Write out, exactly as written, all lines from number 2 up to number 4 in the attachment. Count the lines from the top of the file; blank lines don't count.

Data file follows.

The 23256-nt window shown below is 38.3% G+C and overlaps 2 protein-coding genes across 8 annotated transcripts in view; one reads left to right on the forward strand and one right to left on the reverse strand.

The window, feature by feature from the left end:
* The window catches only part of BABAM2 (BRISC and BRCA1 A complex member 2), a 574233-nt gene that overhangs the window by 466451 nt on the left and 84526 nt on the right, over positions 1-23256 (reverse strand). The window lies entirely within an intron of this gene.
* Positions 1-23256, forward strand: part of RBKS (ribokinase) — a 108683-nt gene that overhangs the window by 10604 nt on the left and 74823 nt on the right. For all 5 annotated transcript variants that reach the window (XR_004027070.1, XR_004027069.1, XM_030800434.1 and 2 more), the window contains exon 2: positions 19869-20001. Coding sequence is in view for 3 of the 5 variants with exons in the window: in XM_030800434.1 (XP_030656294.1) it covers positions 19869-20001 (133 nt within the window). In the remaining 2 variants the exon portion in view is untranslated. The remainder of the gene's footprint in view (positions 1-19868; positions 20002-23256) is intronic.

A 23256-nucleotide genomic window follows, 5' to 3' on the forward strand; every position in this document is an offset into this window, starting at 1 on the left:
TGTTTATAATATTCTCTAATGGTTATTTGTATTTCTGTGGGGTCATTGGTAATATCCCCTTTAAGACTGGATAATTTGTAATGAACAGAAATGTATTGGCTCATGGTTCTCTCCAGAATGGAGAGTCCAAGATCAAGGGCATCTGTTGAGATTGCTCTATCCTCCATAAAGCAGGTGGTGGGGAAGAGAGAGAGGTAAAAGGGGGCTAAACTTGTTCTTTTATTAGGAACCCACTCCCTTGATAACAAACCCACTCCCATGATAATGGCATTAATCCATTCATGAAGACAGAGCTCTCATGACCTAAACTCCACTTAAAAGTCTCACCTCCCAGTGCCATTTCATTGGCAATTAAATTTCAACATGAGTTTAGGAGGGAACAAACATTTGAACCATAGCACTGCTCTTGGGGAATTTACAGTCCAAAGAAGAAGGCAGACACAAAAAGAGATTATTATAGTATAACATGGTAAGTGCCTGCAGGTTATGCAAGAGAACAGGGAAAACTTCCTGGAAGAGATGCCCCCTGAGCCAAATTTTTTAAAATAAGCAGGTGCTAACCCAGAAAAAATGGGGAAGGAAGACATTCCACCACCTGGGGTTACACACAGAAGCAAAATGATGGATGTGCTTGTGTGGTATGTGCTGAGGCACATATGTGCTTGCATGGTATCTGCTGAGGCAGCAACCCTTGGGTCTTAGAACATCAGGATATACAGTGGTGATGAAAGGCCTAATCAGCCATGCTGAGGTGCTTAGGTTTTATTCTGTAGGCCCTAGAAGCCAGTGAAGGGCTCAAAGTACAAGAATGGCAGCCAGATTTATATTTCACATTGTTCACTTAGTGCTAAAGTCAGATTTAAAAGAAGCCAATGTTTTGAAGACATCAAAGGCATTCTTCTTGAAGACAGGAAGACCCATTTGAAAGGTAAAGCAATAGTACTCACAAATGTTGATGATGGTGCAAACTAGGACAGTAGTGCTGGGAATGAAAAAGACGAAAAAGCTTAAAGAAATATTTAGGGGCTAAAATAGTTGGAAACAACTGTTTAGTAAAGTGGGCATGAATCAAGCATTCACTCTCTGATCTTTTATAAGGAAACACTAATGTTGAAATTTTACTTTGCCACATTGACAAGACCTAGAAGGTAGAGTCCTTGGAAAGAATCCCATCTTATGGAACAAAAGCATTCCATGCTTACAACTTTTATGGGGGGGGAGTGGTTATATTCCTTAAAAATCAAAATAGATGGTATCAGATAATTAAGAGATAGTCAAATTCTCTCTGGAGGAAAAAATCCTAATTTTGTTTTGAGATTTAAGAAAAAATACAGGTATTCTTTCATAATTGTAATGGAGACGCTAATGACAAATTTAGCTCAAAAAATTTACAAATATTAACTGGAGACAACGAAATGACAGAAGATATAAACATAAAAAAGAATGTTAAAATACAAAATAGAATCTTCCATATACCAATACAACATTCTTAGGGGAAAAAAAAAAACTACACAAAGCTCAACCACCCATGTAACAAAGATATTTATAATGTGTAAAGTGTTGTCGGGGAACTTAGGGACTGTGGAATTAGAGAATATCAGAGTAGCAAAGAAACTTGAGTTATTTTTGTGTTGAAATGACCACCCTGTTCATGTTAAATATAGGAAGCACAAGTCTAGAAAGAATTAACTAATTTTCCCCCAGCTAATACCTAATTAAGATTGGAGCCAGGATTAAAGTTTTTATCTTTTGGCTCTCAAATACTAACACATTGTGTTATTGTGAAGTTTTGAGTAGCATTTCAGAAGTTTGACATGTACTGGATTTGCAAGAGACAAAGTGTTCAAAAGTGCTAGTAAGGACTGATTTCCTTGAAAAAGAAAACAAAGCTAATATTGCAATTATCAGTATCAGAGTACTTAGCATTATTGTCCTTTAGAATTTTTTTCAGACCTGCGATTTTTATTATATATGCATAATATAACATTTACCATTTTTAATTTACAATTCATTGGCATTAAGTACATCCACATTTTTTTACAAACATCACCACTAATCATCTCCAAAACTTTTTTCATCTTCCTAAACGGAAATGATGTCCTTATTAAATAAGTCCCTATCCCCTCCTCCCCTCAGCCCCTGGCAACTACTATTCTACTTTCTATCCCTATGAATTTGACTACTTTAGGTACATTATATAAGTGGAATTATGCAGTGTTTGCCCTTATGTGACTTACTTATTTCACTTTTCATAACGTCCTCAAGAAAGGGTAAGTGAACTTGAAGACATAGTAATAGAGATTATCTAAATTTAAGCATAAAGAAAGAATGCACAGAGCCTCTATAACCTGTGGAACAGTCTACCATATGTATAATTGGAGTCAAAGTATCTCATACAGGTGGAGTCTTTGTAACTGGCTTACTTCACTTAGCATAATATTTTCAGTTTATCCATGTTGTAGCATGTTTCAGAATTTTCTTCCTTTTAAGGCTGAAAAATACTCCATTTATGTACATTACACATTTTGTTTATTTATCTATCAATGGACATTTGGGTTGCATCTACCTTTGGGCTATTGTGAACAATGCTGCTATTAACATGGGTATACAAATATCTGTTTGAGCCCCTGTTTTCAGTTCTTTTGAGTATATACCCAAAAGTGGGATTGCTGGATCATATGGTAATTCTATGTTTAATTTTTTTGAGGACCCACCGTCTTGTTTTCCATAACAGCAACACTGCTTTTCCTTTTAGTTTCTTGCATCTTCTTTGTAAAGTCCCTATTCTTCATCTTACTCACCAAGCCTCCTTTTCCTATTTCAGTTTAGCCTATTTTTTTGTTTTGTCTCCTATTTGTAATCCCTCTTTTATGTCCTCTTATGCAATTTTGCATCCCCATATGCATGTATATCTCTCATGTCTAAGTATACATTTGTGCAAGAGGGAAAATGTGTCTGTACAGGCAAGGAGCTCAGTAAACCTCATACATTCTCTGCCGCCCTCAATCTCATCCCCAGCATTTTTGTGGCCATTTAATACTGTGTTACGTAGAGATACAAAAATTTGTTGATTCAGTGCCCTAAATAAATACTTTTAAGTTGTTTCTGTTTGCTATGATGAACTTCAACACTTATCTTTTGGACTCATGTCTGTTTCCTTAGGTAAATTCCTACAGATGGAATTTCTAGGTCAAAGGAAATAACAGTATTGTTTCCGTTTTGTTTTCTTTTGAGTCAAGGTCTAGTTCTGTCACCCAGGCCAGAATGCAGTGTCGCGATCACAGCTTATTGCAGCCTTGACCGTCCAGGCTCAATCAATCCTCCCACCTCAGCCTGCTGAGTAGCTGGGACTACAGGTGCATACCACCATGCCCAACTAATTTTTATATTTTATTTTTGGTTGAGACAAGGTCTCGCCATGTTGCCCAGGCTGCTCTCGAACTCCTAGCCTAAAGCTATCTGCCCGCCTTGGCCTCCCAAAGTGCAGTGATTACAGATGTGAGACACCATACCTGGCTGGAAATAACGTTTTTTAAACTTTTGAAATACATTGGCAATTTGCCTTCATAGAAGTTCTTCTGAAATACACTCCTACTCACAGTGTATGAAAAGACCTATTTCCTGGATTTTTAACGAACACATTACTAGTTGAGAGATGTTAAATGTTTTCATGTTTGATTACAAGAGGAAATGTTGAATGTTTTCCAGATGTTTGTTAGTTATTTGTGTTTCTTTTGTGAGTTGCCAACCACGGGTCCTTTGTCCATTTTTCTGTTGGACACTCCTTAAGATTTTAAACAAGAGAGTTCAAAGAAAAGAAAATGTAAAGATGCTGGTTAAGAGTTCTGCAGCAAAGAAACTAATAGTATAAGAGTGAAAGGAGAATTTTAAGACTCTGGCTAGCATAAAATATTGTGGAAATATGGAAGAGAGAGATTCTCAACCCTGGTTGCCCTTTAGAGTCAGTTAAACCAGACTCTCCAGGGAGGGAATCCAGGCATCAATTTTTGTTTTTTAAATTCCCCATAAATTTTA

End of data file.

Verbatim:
The window, feature by feature from the left end:
* The window catches only part of BABAM2 (BRISC and BRCA1 A complex member 2), a 574233-nt gene that overhangs the window by 466451 nt on the left and 84526 nt on the right, over positions 1-23256 (reverse strand). The window lies entirely within an intron of this gene.
* Positions 1-23256, forward strand: part of RBKS (ribokinase) — a 108683-nt gene that overhangs the window by 10604 nt on the left and 74823 nt on the right. For all 5 annotated transcript variants that reach the window (XR_004027070.1, XR_004027069.1, XM_030800434.1 and 2 more), the window contains exon 2: positions 19869-20001. Coding sequence is in view for 3 of the 5 variants with exons in the window: in XM_030800434.1 (XP_030656294.1) it covers positions 19869-20001 (133 nt within the window). In the remaining 2 variants the exon portion in view is untranslated. The remainder of the gene's footprint in view (positions 1-19868; positions 20002-23256) is intronic.